indefinite in duration and terminable at will, the delineation of instances of
material breach in the context of a permissive and nonexclusive termination
provision will not alone create a contract terminable for cause. Both parties
here enjoyed the right to terminate the agreement at will, which means they
could terminate the agreement for any reason or no reason without committing
a breach of contract. Accordingly, we affirm the judgments below dismissing
the plaintiff's complaint for failure to state a cause of action for breach of
contract.

Affirmed.

JUSTICE HARRISON, dissenting:
When construing a contract, the court's primary objective is to
ascertain and give effect to the intention of the parties (see Martin v. City of
O'Fallon, 283 Ill. App. 3d 830, 834 (1996)) as shown by the language used
in the agreement (In re Doyle, 144 Ill. 2d 451, 468 (1991)). If the language
of a contract does not address the agreement's duration or specify a
cancellation event, the contract is normally construed as terminable at will.
See, e.g., Bass v. Prime Cable of Chicago, Inc., 284 Ill. App. 3d 116, 126
(1996). The language of the contract in this case, however, does do those
things. It specifically provides that the agreement shall continue in force
indefinitely unless certain enumerated conditions occur.
Where, as here, a contract is terminable upon the occurrence of some
event, it is not terminable at will. See First Commodity Traders v. Heinhold
Commodities, 766 F.2d 1007, 1012 (7th Cir. 1985) (applying Illinois law).
Although the contract before us uses the term "may" in describing Trim-Line's
right to terminate and although it includes "breach of any term or condition of
this agreement" as one of the terminating events, the same was true in First
Commodity Traders, 766 F.2d at 1012, where the court specifically held that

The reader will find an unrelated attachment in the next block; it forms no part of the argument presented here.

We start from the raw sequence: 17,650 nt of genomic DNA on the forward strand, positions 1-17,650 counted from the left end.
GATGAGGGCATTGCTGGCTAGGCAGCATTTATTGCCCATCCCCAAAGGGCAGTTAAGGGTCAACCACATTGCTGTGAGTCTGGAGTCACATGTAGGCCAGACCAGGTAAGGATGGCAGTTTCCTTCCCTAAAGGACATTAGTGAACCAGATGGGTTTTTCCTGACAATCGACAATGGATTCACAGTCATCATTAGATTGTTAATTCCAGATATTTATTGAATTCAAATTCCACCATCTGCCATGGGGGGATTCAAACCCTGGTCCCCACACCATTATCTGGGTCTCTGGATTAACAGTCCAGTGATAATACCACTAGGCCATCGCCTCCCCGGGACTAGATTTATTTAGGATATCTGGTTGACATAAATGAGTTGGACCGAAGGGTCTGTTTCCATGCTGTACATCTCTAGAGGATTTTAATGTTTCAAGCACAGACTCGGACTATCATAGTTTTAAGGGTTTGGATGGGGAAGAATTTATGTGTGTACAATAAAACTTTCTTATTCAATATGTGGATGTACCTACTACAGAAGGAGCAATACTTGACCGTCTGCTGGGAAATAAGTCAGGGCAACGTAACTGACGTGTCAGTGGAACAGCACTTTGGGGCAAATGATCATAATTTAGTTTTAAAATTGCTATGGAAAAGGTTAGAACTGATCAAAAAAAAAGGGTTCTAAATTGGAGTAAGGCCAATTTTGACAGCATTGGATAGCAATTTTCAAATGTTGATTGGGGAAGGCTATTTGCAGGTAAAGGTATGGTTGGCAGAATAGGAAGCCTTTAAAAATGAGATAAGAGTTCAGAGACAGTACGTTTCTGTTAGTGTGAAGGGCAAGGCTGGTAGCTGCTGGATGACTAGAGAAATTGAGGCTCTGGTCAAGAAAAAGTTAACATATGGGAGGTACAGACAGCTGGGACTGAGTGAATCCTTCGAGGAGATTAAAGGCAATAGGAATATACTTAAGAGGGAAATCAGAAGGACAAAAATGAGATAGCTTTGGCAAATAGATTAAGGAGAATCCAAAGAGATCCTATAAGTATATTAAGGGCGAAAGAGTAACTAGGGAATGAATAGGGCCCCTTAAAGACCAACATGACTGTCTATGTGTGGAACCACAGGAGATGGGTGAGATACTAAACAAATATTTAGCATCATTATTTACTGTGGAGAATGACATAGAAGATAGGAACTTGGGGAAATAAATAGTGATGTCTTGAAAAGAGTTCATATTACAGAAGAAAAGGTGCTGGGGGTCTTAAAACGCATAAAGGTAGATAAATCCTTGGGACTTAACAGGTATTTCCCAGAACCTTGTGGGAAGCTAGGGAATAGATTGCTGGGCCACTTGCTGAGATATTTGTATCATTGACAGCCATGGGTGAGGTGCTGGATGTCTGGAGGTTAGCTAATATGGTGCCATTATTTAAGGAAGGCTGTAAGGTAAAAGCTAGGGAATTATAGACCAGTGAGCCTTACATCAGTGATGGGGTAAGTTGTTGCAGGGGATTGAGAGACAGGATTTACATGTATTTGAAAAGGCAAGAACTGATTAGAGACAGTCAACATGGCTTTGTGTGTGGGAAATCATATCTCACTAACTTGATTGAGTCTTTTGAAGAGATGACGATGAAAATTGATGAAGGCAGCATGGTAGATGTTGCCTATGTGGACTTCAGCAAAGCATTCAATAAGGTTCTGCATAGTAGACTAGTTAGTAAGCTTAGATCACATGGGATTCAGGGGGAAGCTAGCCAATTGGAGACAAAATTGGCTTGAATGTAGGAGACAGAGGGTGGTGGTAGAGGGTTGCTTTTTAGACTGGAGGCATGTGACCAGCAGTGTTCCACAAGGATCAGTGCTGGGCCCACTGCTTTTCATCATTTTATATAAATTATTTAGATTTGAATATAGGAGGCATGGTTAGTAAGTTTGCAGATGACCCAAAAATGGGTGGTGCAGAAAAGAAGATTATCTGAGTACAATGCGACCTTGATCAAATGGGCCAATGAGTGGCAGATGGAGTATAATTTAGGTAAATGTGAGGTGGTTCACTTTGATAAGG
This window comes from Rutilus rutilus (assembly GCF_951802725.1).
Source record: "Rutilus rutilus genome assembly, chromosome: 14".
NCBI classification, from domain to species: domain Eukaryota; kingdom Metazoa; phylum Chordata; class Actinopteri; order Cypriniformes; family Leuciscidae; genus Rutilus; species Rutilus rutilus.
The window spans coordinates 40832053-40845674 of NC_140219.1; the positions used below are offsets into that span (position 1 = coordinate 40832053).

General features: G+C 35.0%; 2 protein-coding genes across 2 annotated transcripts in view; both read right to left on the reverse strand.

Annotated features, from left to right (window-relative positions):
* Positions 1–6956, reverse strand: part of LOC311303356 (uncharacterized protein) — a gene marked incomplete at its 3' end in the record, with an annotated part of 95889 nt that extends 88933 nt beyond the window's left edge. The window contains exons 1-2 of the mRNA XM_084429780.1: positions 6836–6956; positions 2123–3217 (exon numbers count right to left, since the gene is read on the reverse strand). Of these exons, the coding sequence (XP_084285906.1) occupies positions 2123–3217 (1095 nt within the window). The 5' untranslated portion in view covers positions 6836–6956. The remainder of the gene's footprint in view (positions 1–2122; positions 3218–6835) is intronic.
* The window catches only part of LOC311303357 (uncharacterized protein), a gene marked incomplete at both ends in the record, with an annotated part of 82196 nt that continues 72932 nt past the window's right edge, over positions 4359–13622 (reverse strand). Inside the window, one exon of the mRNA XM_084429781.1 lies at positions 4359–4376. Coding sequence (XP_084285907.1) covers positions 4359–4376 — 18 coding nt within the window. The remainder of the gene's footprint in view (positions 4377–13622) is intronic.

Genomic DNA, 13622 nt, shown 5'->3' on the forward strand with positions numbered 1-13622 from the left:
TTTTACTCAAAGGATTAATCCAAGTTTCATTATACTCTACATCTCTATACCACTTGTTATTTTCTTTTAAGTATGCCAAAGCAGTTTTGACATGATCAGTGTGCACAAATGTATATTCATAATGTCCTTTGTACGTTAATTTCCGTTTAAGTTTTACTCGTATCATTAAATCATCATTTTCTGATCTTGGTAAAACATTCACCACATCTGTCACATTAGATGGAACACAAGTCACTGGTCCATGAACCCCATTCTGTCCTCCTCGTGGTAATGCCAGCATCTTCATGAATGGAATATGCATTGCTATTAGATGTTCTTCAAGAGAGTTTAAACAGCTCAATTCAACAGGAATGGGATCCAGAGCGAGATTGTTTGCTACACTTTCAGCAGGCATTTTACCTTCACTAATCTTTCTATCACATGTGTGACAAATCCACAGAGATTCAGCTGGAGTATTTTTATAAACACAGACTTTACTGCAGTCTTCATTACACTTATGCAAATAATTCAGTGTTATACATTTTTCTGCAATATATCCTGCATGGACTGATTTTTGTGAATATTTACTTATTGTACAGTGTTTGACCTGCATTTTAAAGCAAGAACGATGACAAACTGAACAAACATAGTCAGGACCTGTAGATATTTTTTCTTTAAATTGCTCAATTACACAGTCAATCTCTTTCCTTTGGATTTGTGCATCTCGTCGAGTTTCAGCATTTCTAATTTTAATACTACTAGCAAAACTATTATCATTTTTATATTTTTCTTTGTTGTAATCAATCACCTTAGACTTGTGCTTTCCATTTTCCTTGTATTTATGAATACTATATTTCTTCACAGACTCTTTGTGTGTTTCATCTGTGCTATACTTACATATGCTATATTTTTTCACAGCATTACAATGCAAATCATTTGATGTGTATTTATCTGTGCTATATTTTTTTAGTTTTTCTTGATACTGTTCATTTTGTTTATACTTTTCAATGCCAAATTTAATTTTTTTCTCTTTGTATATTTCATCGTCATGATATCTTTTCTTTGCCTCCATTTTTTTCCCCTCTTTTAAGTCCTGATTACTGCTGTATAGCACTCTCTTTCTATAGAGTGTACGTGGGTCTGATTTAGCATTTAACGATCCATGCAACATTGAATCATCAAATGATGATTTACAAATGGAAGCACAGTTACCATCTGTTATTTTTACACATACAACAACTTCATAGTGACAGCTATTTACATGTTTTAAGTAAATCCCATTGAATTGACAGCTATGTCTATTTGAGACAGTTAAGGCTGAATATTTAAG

the contract was not terminable at will.
A different conclusion was reached in Trient Partners I Ltd. v.
Blockbuster Entertainment Corp., 83 F.3d 704, 709 (5th Cir. 1996), cited by
the majority. That case, however, applied the law of Texas, not Illinois. If we
are going to look to jurisdictions beyond Illinois, where the matter is being
litigated, or California, whose law is specified in the contract itself, I do not
understand why we should fix on Texas. The law of Texas is certainly no
more persuasive than the law of New York, which joins Illinois in holding that
the public policy against perpetual contractual commitments is inapplicable to
contracts such as this one which provide for termination or cancellation upon
the occurrence of specified events. See Payroll Express Corp. v. Aetna
Casualty & Surety Co., 659 F.2d 285, 291-92 (2d Cir. 1981); C. Faruki, The
Defense of Terminated Dealer Litigation: A Survey of Legal and Strategic
Considerations, 46 Ohio St. L.J. 925, 998 n.8 (1985).
Flexibility is important to commerce, as the majority observes, but it
is not so important that it justifies excusing parties from their valid contractual
obligations. Under the terms of the contract here, Trim-Line does not have the
right to terminate the agreement at will. The judgment of the appellate court
affirming dismissal of Jespersen's complaint should therefore be reversed, and
the cause should be remanded to the circuit court for further proceedings. I
therefore dissent.

JUSTICE BILANDIC joins in this dissent.


[fn1] See Duldulao v. Saint Mary of Nazareth Hospital Center, 115 Ill. 2d 482, 489 (1987); Joliet Bottling Co. v. Joliet Citizens' Brewing Co., 254 Ill. 215, 219 (1912) (because the contract did not fix a time "during which the
agreement should continue in force, it was terminable at the will of either
party"); Davis v. Fidelity Fire Insurance Co., 208 Ill. 375 (1904); see also 1
R. Lord, Williston on Contracts 4:19, at 442-44 (4th ed. 1990).


[fn2] The contract in this case states that it shall be construed in accordance
with California law. Throughout the litigation, however, the parties have relied
primarily on Illinois law and have not raised the issue of California law.
Accordingly, we will construe the contract under Illinois law and offer no
opinion on whether a different result would obtain under California law.


[fn3] Under section 2--309 of the Uniform Commercial Code (codified at 810
ILCS 5/2--309(2) (West 1994)), a contract which calls for successive
performances but is indefinite in duration "may be terminated at any time by
either party."